Sampa is a rural regional market town in Ghana’s Bono region, which means that once a week, people from surrounding villages travel there to buy and sell whatever they need for the week. Ladies in brightly colored African garb spread cloths on the ground or on tables and heap the bounty from their farms into little neat piles for others to buy. Here, you can purchase all of the local foodstuffs including pungent dried fish, fresh tomatoes, ochre, onions, corn, beans, eggs, spices, and cassava root. There are stalls selling gorgeous bolts of vibrant fabric, shiny metal cookware, livestock, local medicines, farm tools, magical juju objects, jewelry, soccer balls, and clothes – many of which are used, purchased at low cost in bundles from other countries.
Here you can find machete-sharpening stations, hot food stalls, and people walking around with metal bowls on their heads selling snacks such as fresh hibiscus juice tied up in plastic bags and fried fish heads. People convene here to meet up with friends, conduct business, and do their shopping. It’s a bustling, lively place covered in red clay dust during the dry season and inescapable sucking mud during the rainy season. The market is alive with children frolicking, customers and vendors bartering, and goats bleating, as if you’re on the pulse of life at its purest.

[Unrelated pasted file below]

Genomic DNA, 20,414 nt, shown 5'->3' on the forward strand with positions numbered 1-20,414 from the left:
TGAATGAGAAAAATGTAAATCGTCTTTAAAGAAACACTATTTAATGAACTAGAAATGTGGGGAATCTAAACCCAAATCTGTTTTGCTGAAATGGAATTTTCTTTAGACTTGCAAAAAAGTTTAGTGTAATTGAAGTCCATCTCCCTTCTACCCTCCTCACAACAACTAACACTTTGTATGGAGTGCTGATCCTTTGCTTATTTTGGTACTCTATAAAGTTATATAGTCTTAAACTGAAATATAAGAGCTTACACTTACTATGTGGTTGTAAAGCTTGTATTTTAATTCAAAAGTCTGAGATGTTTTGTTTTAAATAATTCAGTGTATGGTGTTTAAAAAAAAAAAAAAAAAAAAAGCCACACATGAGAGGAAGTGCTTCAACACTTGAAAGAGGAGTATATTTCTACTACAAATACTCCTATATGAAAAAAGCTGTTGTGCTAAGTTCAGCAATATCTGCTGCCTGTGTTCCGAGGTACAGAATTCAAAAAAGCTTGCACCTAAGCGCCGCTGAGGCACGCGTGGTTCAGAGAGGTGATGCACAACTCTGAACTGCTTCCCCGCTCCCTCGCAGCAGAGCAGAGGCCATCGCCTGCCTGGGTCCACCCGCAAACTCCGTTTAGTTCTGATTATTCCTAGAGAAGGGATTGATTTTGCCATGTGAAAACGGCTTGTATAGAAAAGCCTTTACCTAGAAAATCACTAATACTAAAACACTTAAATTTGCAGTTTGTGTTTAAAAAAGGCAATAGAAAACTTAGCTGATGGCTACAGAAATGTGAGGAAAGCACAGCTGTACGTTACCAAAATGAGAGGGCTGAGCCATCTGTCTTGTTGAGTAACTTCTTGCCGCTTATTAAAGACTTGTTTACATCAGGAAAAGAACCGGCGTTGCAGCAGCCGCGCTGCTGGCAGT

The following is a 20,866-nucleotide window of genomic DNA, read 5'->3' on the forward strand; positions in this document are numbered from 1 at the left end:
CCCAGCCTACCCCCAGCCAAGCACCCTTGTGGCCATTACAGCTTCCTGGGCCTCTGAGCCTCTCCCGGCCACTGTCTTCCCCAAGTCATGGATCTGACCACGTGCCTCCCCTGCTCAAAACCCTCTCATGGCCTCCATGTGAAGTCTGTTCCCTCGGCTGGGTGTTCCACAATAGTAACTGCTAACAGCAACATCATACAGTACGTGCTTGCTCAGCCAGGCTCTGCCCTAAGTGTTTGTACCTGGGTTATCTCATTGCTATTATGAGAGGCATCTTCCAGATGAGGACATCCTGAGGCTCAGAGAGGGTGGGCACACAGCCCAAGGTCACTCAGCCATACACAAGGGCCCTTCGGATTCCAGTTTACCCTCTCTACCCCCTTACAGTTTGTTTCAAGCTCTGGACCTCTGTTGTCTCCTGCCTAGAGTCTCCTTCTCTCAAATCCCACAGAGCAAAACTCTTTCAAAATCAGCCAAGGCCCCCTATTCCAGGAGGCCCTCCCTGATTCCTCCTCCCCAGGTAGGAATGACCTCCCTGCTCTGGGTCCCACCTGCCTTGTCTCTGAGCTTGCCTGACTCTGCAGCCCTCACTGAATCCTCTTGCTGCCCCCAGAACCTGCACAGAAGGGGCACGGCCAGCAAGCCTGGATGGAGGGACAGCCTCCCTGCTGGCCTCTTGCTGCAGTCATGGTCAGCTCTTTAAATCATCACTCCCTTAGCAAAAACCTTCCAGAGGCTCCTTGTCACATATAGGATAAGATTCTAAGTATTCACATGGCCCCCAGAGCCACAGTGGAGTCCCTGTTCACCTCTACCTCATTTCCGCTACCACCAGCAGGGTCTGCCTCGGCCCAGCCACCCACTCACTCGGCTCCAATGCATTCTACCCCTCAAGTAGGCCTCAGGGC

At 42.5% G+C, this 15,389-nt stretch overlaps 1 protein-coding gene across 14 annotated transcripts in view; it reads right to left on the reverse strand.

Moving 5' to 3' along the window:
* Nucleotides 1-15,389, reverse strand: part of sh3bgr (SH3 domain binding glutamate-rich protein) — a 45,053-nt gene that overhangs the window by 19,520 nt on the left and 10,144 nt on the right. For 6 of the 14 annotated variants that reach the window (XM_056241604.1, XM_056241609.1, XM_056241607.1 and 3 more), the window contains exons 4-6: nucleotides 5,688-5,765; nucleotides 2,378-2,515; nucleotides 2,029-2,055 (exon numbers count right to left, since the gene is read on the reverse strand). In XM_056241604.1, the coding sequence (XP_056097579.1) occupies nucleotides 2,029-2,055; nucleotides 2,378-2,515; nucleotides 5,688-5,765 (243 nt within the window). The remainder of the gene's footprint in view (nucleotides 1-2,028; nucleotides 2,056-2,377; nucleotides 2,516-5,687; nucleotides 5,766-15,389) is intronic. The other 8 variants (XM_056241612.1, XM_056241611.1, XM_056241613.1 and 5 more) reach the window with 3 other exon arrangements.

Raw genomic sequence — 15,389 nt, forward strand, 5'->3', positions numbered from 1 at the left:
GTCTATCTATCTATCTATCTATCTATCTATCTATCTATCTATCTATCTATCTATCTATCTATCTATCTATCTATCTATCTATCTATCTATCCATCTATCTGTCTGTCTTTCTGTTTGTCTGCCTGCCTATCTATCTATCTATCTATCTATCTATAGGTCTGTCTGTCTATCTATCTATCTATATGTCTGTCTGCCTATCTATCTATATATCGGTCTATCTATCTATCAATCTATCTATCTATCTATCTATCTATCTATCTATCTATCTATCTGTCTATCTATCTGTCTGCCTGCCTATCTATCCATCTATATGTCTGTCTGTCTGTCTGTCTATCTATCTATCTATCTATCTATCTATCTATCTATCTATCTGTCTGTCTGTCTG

What isn’t here though, is a safe, sanitary, secure bathroom. When our founder, Jasmine Keefe, lived in a neighboring village and travelled to Sampa every week on market day, she taught herself to drink only enough so that she wouldn’t be dehydrated, but also so that she wouldn’t have to visit a bathroom for the entire day. There is a public latrine in the market, but it is very old, decrepit, and can be smelled from far away, even over the odor of all the fermenting fish. Despite the massive number of people who pass through this market every week, they generally only use it if it is a dire emergency. People often urinate or even defecate out in the open public space because the alternative is so undesirable. This leads to the dangerous spreading of waterborne illnesses.
The state of the Sampa Market Public Latrine as it stands today:
Our Ghana Country Director, Mr. Ofori Aaron Atta, is meeting with Sampa’s District Chief Executive this week to finalize the budget for this project.